Health Benefits of Sea Salt vs Table Salt

Not All Salt Is Created Equal


When was the last time you gave salt a thought?  It’s on every table in every restaurant, in every kitchen pantry and it’s in every processed food item we consume. Salt is the most essential ingredient in just about every dish we prepare…it adds a delicious depth of flavor to our recipes and we even have cravings for salty snacks. 

I think it’s time we learn more about this natural product… SALT. 

Let’s start off with the most commonly used table salt. Webster’s Dictionary defines salt as a white crystalline substance, sodium chloride, found in natural beds, in sea water, etc., and used for seasoning foods, etc.. But, what they DON”T tell you may be surprising for most of you.

The Truth About Table Salttruth-about-table-salt

Common table salt is processed and stripped of its nutritious minerals.  Chemicals like Ferrocyanide, talc (a known carcinogen) and silica aluminate are then added to prevent clumping. 

Did you know... aluminum intake leads to neurological disorders, which is a good reason to switch to natural sea salt. (More on this later.)

Did you know… while talc has been replaced by corn starch in baby powders and banned in all foods, because of its toxicity, it’s allowed to be added to table salt with the full blessing of the FDA.

Table salt contains added iodine, which we do need in our diets to maintain a healthy thyroid.  Our bodies need a certain amount of sodium to be healthy, BUT you’d have to consume a dangerous amount of sodium to get enough iodine for optimum health.  In fact, iodine is a natural mineral found in real unadulterated sea salt.

Why are nutritious minerals stripped from my salt?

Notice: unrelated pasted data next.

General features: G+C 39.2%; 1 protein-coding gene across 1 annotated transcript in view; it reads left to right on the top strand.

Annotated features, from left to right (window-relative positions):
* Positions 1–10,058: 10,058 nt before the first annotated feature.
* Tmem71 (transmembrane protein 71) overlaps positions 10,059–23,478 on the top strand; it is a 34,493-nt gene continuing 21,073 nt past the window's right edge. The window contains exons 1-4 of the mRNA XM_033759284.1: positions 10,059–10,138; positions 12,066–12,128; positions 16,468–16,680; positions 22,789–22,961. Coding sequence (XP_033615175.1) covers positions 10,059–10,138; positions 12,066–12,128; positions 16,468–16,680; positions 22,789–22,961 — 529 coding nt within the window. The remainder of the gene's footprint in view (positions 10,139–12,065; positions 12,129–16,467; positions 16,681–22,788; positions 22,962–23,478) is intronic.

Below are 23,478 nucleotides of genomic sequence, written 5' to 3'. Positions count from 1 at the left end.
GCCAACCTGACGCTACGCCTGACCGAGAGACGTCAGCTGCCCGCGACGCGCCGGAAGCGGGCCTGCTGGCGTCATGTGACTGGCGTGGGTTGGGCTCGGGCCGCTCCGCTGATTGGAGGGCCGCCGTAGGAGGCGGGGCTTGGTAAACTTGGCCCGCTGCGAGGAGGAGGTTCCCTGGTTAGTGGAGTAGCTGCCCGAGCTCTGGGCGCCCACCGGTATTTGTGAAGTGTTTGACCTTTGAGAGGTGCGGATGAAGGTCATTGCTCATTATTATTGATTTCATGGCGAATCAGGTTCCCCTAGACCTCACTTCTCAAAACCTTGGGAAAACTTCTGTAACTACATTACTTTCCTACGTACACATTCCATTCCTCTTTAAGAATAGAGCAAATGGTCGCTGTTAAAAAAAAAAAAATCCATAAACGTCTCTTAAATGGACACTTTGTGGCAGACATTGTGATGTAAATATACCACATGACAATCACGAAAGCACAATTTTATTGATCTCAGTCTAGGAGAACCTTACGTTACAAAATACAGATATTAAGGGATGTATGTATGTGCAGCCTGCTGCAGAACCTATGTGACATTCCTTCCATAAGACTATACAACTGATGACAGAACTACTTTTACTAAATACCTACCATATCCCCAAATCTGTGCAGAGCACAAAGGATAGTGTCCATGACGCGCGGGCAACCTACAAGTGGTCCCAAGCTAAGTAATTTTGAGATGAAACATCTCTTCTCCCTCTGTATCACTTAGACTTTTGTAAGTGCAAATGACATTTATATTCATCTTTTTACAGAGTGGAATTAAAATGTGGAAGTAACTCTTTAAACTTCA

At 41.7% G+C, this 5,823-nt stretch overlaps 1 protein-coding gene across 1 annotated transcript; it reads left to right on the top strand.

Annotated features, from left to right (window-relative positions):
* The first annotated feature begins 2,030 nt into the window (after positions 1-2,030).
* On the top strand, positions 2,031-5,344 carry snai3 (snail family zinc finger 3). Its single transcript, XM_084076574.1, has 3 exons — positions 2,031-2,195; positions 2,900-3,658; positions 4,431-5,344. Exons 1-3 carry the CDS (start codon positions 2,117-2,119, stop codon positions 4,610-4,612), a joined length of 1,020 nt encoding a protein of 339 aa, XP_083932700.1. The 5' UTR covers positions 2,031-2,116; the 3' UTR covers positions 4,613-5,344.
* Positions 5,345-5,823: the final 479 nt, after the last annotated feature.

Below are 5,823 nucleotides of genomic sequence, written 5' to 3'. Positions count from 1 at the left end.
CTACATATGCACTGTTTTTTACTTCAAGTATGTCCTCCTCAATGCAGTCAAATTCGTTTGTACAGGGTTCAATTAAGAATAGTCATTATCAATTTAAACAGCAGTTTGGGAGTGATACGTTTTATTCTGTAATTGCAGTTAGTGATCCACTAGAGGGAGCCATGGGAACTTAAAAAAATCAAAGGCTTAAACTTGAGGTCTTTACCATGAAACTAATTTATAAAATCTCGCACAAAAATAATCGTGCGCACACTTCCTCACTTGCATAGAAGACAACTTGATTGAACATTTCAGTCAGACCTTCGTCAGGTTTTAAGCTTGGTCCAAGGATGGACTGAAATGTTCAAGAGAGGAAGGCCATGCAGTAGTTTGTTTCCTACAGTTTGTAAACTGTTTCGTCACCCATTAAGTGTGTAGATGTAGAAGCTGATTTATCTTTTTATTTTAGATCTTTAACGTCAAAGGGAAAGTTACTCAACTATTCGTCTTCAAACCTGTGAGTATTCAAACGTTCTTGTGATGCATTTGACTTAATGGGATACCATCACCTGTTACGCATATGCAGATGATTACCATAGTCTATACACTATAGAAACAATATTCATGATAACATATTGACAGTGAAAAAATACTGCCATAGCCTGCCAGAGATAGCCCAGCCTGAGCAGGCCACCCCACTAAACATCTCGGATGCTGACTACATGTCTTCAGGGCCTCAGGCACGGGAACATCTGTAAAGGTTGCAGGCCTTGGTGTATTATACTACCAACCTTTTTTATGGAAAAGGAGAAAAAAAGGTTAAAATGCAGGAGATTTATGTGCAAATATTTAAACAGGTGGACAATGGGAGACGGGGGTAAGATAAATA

So what happens to the minerals that have been stripped away?  The chemical companies sell these minerals to supplement companies, further increasing their profits. 

The Jig Is Up…

Natural, unprocessed sea salt does NOT contain anti-caking or clumping agents.  However, the FDA insists that any salt which does not have iodine added by a manufacturer MUST have a warning label stating the salt contains no iodine when, in fact, real sea salt typically contains more natural iodine than iodized table salt. 

If you’re still concerned about an iodine deficiency, common in many parts of the world and a leading cause of mental retardation, hypothyroidism and other health problems, modify your diet.  Eat foods high in iodine such as eggs, fish and dairy products.  Take kelp tablets (seaweed), very high in iodine, a few times a week.

Speaking of Sea Salt…

Sea salt creates a new dimension to cooking by adding bursts of flavor and texture to dishes hot out of the oven.  It’s also perfect for salt grinders.

Pure sea salt is not harmful in moderate amounts. In fact, consuming healthy sea salt creates a hostile environment for bad bacteria, parasites and pathogens.  And as mentioned above contains more natural iodine than the table salt you’re probably using right now.

Depending on where sea salt is harvested, it usually contains trace minerals like potassium, iron and zinc.

Give Flaked Sea Salt a try…it originates from the Essex coast of England.  I’ve yet to get my hands on this, however, I’ve read that it compliments steamed vegetables and shellfish with a hint of briny flavor.  It’s a bit pricey but if you’re so inclined, can be found online or at specialty food stores. 


The darker the sea salt, the higher the impurities due to pollution in seas and oceans. Sea salt can also contain trace amounts of heavy metals like lead. It’s important to know where your sea salt comes from.

On the Good Side

Did you know… sea salt naturally contains selenium which has several health benefits such as promoting a healthy immune system, cognitive function, reducing inflammation, aiding in fertility and lowering the risk of prostate cancer.

Pure sea salt also contains boron, which helps prevent osteoporosis and contains chromium which helps regulate blood sugar levels. Consuming small amounts of pure sea salt can actually lower blood pressure for most.

Did you know… the Japanese and other cultures actually consume more salt than Americans but have lower rates of high blood pressure and heart disease.  That’s a little food for thought.

Beware the Fake…